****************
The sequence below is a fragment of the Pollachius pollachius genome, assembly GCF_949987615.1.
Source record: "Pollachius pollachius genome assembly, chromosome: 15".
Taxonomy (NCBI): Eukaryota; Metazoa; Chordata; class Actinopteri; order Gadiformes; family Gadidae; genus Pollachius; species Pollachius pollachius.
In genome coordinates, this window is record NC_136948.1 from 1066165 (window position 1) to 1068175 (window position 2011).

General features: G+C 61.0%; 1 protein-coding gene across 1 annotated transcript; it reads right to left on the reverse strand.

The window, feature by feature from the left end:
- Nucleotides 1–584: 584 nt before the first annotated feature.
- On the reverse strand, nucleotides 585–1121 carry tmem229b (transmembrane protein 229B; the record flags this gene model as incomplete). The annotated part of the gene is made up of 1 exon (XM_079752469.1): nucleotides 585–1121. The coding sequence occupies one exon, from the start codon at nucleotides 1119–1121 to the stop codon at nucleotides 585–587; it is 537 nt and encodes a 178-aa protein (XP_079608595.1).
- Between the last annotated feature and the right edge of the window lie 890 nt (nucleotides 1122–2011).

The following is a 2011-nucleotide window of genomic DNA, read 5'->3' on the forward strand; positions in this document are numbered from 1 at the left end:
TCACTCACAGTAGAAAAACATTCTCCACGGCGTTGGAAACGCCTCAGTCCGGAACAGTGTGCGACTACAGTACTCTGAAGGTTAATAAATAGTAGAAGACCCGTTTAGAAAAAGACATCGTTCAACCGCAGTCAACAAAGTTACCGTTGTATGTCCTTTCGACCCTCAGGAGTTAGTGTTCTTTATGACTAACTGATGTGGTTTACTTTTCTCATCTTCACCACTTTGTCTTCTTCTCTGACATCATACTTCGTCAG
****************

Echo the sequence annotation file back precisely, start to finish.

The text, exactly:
The sequence below is a fragment of the Pollachius pollachius genome, assembly GCF_949987615.1.
Source record: "Pollachius pollachius genome assembly, chromosome: 15".
Taxonomy (NCBI): Eukaryota; Metazoa; Chordata; class Actinopteri; order Gadiformes; family Gadidae; genus Pollachius; species Pollachius pollachius.
In genome coordinates, this window is record NC_136948.1 from 1066165 (window position 1) to 1068175 (window position 2011).

General features: G+C 61.0%; 1 protein-coding gene across 1 annotated transcript; it reads right to left on the reverse strand.

The window, feature by feature from the left end:
- Nucleotides 1–584: 584 nt before the first annotated feature.
- On the reverse strand, nucleotides 585–1121 carry tmem229b (transmembrane protein 229B; the record flags this gene model as incomplete). The annotated part of the gene is made up of 1 exon (XM_079752469.1): nucleotides 585–1121. The coding sequence occupies one exon, from the start codon at nucleotides 1119–1121 to the stop codon at nucleotides 585–587; it is 537 nt and encodes a 178-aa protein (XP_079608595.1).
- Between the last annotated feature and the right edge of the window lie 890 nt (nucleotides 1122–2011).

The following is a 2011-nucleotide window of genomic DNA, read 5'->3' on the forward strand; positions in this document are numbered from 1 at the left end:
TCACTCACAGTAGAAAAACATTCTCCACGGCGTTGGAAACGCCTCAGTCCGGAACAGTGTGCGACTACAGTACTCTGAAGGTTAATAAATAGTAGAAGACCCGTTTAGAAAAAGACATCGTTCAACCGCAGTCAACAAAGTTACCGTTGTATGTCCTTTCGACCCTCAGGAGTTAGTGTTCTTTATGACTAACTGATGTGGTTTACTTTTCTCATCTTCACCACTTTGTCTTCTTCTCTGACATCATACTTCGTCAG